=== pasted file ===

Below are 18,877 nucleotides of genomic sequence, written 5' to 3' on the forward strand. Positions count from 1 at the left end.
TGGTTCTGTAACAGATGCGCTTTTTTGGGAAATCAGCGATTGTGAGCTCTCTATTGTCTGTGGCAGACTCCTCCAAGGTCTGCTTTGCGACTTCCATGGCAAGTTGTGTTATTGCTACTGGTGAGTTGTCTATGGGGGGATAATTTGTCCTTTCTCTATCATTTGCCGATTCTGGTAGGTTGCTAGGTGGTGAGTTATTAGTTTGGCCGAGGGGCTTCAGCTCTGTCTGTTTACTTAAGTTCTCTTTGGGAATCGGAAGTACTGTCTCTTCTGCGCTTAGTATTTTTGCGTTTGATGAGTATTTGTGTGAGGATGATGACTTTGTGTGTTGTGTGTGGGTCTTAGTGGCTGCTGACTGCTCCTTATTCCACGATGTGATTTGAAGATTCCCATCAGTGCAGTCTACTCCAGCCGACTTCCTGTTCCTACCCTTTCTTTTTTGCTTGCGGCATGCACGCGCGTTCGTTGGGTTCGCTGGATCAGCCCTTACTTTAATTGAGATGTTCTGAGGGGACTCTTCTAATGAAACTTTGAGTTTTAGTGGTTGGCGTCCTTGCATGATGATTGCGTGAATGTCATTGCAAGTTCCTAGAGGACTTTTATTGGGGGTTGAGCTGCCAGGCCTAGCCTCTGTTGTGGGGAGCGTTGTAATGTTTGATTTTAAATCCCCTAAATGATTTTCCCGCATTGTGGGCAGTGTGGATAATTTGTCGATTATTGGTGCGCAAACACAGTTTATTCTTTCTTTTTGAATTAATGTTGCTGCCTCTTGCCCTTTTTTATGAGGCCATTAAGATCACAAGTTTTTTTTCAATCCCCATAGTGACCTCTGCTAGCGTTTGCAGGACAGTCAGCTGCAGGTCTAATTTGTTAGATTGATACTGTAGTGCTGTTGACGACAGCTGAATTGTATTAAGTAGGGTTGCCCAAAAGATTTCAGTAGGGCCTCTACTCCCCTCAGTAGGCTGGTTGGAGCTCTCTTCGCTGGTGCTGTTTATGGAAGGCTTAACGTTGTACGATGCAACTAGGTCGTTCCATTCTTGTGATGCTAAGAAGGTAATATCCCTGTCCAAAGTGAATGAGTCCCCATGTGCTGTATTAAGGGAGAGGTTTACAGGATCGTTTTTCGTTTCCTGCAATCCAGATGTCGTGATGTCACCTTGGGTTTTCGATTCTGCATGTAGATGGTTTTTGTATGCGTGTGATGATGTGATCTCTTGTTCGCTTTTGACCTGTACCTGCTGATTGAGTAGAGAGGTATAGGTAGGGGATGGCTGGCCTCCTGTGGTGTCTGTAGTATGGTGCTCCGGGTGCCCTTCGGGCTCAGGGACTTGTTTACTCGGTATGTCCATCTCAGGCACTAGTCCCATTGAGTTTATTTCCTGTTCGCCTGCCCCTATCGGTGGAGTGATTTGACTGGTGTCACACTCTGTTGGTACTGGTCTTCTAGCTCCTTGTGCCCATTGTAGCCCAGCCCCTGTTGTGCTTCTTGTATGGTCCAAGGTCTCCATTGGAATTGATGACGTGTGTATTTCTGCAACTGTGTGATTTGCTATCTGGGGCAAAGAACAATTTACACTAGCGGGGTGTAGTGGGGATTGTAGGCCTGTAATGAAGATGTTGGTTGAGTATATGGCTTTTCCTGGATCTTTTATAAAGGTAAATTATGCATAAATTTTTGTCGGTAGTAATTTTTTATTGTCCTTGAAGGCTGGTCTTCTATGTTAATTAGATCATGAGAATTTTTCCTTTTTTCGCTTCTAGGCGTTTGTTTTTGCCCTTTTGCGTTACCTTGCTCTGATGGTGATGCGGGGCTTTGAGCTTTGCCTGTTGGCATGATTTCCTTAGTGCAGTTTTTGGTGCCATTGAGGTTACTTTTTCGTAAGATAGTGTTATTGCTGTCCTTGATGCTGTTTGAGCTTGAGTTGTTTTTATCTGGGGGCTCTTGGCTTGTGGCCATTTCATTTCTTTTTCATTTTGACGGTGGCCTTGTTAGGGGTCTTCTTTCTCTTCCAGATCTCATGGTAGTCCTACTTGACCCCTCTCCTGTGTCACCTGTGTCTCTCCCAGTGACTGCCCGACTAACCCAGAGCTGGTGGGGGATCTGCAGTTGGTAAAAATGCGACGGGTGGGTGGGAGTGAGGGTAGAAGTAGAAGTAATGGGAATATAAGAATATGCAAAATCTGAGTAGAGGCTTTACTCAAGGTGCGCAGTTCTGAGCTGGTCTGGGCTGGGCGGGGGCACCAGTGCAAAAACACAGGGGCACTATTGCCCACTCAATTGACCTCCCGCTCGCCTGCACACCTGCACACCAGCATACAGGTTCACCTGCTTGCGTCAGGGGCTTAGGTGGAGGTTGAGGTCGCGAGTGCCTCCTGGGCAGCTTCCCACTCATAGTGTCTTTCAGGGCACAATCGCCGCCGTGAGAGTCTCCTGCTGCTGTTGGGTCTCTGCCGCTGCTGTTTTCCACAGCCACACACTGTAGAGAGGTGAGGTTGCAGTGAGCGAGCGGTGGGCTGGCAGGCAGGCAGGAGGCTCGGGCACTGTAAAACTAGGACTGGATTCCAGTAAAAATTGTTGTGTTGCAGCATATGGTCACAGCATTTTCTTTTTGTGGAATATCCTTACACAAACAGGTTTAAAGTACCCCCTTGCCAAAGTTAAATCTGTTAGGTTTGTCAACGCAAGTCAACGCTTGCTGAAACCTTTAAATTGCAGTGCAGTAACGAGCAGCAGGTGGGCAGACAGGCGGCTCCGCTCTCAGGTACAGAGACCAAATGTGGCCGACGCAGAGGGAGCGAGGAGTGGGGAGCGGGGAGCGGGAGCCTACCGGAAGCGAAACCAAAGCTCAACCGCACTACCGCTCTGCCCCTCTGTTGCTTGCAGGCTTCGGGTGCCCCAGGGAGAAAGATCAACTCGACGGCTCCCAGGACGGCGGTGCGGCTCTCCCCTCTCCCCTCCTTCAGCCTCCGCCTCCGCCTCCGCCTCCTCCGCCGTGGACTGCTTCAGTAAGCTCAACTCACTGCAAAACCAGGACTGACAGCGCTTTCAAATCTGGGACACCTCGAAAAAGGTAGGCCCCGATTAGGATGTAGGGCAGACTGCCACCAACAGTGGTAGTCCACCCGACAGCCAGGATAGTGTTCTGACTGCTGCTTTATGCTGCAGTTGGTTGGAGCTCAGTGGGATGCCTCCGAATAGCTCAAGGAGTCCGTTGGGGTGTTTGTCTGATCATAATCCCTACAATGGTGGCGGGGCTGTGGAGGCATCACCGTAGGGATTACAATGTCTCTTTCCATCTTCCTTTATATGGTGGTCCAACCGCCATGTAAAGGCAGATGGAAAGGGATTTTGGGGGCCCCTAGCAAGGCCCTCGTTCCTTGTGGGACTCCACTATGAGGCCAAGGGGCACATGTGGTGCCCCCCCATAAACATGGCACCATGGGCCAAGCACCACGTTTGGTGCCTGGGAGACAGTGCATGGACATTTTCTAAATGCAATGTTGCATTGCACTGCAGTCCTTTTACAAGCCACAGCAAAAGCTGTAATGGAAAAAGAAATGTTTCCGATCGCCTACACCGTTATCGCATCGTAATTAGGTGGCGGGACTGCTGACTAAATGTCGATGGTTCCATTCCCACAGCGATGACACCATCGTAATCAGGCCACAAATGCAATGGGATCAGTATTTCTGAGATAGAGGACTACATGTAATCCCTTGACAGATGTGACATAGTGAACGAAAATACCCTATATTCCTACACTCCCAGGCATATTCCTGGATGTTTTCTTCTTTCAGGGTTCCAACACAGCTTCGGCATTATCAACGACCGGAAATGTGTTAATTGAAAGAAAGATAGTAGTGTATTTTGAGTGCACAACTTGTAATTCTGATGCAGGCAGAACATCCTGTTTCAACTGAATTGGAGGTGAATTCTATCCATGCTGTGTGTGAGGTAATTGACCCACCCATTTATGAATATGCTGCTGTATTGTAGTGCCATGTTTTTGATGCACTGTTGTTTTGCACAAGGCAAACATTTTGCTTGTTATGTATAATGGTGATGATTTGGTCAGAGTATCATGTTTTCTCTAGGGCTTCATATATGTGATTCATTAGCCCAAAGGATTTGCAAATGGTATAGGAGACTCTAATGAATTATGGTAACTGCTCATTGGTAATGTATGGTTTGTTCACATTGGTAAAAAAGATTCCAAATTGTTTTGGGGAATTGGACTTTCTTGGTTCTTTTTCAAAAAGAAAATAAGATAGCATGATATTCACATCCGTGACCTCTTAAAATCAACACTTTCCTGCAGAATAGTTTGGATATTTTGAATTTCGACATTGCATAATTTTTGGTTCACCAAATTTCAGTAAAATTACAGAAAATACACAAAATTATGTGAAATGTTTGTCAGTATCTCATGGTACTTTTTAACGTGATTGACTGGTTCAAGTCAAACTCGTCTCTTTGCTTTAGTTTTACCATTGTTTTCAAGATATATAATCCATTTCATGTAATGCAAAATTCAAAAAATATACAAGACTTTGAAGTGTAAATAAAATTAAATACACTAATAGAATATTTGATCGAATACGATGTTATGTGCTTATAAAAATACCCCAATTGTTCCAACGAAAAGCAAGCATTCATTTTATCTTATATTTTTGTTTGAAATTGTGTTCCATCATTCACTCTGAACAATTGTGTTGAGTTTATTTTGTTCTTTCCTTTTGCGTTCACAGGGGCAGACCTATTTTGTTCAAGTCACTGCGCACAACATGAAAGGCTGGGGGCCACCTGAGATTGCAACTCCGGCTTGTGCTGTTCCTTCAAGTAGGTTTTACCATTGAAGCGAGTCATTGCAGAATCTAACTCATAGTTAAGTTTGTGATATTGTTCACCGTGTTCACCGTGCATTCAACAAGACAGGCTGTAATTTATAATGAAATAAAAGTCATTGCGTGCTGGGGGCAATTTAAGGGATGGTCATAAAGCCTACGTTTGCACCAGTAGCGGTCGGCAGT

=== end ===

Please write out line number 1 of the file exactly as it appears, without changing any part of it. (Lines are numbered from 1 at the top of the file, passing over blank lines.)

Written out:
Below are 18,877 nucleotides of genomic sequence, written 5' to 3' on the forward strand. Positions count from 1 at the left end.